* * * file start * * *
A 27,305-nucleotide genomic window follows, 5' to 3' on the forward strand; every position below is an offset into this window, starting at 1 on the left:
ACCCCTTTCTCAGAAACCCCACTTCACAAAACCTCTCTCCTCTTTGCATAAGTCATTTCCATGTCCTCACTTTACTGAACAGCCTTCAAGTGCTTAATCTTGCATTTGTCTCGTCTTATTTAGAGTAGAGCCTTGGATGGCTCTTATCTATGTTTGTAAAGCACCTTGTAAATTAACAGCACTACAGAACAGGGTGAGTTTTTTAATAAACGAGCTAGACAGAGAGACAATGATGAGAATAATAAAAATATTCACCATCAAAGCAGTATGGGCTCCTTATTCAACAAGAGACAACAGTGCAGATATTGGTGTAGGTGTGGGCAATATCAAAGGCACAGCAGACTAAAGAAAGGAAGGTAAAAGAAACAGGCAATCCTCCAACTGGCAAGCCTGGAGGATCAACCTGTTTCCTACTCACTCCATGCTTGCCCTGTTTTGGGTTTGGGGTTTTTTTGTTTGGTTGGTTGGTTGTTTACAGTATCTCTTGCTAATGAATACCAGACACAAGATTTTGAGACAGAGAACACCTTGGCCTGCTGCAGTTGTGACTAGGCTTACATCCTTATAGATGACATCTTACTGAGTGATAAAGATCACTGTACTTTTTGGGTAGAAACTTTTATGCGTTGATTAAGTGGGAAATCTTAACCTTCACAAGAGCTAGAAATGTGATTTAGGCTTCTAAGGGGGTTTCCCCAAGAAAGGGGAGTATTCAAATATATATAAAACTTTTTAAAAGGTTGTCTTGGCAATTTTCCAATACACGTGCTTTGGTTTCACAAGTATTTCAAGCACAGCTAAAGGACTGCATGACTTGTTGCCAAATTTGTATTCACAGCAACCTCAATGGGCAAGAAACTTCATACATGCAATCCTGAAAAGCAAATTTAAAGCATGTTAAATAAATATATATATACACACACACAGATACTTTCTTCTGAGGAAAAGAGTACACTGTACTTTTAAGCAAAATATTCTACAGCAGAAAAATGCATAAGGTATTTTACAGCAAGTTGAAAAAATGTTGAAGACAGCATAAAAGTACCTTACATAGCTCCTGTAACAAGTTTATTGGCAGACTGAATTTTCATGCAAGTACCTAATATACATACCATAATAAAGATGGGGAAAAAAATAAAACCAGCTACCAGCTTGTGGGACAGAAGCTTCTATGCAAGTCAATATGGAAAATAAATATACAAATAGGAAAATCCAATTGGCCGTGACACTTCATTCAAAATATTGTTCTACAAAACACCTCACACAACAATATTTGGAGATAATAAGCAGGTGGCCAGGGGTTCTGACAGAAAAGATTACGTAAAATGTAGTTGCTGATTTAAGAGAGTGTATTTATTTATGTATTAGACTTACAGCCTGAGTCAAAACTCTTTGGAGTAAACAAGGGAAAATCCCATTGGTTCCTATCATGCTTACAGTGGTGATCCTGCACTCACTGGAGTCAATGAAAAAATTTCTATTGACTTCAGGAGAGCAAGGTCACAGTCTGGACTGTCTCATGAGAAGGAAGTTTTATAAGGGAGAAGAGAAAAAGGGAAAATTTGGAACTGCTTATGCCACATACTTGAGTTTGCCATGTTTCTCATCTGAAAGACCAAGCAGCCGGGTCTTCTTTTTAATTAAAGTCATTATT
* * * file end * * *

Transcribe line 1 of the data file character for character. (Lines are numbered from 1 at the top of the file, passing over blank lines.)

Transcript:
A 27,305-nucleotide genomic window follows, 5' to 3' on the forward strand; every position below is an offset into this window, starting at 1 on the left: